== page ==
It takes a lot to get me out of the house in winter. I’m trying to renegotiate the basic human need for food so I can eliminate grocery store trips, but so far that hasn’t succeeded. I don’t like cold. Or snow… You know, Amazon and PeaPod deliver…

Still, almost every winter our family ventures down to Starved Rock State Park, hiking a couple miles in to see the waterfalls. Usually, we manage to choose one of the coldest Saturdays of the winter. The exquisite stillness of a stream, frozen mid-cascade toward its icy pool, makes every step of the walk worth its peaceful conclusion.

The other sight we travel there for is the bald eagles. Watching a half dozen of them soaring over the Illinois River, dipping, diving, and rocketing back up, makes cold seem less relevant, somehow, like I should be cured of caring about lesser things.

I’ve been preaching for the last month on our identity in Christ. If we know who we are and what we are born for, how would it change the way we live out his kingdom here?

I started to imagine, while thinking about both these things: What if an eagle didn’t know it was an eagle? What if it thought it was a mole? What if it spent its days digging through the ground, eating beetle grubs, wondering all the time why it was so incredibly ineffective at this digging thing? Why it hated the feel of dirt and dust on its feathers? And why, oh why, were grubs so disgusting and unfilling?

The eagle would feel like it was a failure. Like it had one job and it not only was no good at it, it didn’t even want to be.

That sounds like a lot of us.

What if one of the reasons we have such a difficult time understanding and living out our true identity in God is that we do not believe we are eagles? We spend our time digging away at pointless things, crying out to God, Why? Why do I feel like I can’t ever get better at this? Why is this so unfulfilling? Why am I not making any headway at all?

And God looks at us and says—Because you’re not a mole, you idiot. You were never meant to paw at the dirt. I made you to soar.

“For we are God’s masterpiece. He has created us anew in Christ Jesus, so we can do the good things he planned for us long ago.”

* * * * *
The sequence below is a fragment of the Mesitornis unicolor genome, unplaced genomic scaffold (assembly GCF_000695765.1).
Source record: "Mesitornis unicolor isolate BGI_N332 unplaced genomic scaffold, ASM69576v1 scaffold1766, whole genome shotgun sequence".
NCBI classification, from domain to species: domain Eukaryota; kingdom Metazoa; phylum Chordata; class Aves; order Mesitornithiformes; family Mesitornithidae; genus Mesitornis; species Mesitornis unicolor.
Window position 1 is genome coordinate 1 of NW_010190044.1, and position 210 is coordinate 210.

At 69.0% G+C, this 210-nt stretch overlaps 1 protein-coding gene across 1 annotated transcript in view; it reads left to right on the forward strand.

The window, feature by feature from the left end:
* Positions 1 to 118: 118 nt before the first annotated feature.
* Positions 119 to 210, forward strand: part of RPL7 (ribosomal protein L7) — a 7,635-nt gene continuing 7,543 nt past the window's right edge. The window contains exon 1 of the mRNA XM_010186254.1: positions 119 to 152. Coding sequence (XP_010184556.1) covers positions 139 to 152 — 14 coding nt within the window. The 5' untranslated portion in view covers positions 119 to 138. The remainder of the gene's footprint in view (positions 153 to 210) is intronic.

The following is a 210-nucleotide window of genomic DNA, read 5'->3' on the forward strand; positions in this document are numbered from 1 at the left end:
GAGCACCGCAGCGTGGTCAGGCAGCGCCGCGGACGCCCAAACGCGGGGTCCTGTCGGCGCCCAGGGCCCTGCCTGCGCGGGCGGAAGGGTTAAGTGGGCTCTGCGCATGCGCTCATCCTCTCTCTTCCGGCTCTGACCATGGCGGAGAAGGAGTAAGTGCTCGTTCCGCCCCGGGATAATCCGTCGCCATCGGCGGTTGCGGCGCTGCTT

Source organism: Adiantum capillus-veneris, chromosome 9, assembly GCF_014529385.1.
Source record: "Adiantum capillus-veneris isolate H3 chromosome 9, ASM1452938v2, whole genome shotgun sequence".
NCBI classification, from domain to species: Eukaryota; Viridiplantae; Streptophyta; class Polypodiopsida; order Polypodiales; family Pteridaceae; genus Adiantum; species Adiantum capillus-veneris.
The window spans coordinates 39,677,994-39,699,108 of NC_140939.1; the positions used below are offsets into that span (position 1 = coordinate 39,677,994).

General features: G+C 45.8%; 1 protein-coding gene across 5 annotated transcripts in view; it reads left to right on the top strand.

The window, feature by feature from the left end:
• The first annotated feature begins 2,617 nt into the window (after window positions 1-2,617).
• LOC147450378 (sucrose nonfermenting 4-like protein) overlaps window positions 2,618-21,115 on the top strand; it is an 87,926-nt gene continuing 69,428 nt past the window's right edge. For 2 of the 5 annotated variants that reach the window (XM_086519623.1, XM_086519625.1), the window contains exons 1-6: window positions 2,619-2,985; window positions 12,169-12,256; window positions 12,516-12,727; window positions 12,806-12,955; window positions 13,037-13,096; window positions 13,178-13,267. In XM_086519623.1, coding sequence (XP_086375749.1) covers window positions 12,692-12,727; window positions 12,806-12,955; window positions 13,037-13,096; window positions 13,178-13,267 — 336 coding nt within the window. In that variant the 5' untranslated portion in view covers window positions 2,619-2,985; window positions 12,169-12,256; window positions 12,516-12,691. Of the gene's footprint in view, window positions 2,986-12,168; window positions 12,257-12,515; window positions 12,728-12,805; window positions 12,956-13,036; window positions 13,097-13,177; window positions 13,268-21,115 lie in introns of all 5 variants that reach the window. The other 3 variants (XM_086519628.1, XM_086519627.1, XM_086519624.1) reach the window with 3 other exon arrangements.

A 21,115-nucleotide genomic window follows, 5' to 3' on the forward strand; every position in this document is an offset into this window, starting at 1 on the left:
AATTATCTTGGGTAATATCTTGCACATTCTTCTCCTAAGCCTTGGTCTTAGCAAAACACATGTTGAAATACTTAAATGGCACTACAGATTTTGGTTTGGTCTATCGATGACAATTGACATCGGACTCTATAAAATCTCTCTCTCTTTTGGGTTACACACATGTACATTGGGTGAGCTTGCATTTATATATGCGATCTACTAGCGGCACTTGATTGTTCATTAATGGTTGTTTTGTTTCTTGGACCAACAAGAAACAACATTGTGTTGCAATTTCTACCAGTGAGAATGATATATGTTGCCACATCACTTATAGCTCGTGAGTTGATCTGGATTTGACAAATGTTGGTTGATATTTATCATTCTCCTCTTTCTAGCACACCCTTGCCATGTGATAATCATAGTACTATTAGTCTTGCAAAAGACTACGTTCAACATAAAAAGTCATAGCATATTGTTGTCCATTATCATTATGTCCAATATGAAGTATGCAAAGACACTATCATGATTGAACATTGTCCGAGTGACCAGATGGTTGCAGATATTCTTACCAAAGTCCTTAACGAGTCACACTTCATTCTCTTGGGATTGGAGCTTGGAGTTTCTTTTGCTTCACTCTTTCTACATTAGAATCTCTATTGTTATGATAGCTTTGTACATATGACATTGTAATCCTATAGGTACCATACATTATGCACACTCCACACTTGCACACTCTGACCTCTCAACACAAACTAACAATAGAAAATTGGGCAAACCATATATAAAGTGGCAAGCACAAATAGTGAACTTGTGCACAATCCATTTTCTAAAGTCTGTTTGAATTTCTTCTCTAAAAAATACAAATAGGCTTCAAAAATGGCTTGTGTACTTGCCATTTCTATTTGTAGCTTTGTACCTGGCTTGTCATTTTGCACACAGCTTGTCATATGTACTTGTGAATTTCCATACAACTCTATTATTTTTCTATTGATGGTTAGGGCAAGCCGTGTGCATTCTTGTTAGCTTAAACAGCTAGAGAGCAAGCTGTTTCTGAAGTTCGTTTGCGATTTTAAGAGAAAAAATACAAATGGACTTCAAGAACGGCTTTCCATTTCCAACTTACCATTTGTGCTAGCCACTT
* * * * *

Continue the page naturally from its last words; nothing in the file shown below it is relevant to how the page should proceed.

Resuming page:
–Ephesians 2.10, NLT

PietaEagles are some of God’s most incredible creations. But us? We are masterpieces. Right up there with the Mona Lisa and the Pieta. God’s stunning creations. You should be hanging in a museum and having people gawk at you.

OK, maybe not. That wouldn’t even be very much fun, I’m guessing.

Michael Card calls us divine poetry and he is correct in parsing the original word here, poiema. Works created by God. Balanced, beautiful, rhythmic, and perfectly tuned to the creator of the meter. It’s used only one other time in the New Testament (Romans 1:20), where it talks about creation. We know what God said about creation, right? That it was good. Nothing in that six days of work was labeled anything less than good. In fact, the final creation, humankind, was determined to be very good. It seems God has two masterpieces he uses to display his glory. Creation. (Awesome.) And us. (Scary.)

But what if I don’t feel like a masterpiece? The good news is it doesn’t matter how we feel. God called us one. His word is the rule. If he said it, it’s fact. If he has declared it to be so, my feelings don’t change it one way or another. That’s excellent news for someone whose feelings of worth vary as much as the tide level in the Bay of Fundy.

Why does my life seem unfulfilling? Why am I making no headway at all? Why does everyone else seem purpose-driven and I feel like a hamster on a wheel? (I know, I broke the mole metaphor. But hey, it’s still a rodent.)

Think about it. If I don’t have any idea who I am as God’s image, how do I have any hope of recognizing his glory in others? If the “good things” he planned for us include (as we must assume they do) loving our neighbor as ourself (Mark 12:28-31), how can we do that with any rate of success if we don’t recognize God’s masterpiece in our neighbor?

If I sell myself short in a hundred tiny ways every day, I’m highly likely to do the same to others.

No, I’m not going to offer the trite statement that I have to love myself before I can ever love others. If God says to love, He can help me love whether or not I want to or feel equipped. It’s pop-psych babble to make self-love the centerpiece of Christ’s clear statement about others. What I am saying is that if I want to do it well, it takes a good grasp on what God says his image in humans is.

It requires recognizing the masterpiece in every human soul, and that includes my own.

The truth is, every time we choose to be less than an eagle, we disrespect the image he gave us. We choose to be a cheap postcard reprint of a Thomas Kinkade when we could be a Monet.

If I want to be an anthology-worthy poiema and not greeting card schlock, I have to listen to the rhythm and rhyme of my Creator until it’s entwined with my own heartbeat.

“For God in all his fullness was pleased to live in Christ, and through him God reconciled everything to himself. He made peace with everything in heaven and on earth by means of Christ’s blood on the cross. This includes you who were once far away from God. You were his enemies, separated from him by your evil thoughts and actions. Yet now he has reconciled you to himself through the death of Christ in his physical body. As a result, he has brought you into his own presence, and you are holy and blameless as you stand before him without a single fault. But you must continue to believe this truth and stand firmly in it.”
–Colossians 1:19-23

In other words, you must soar.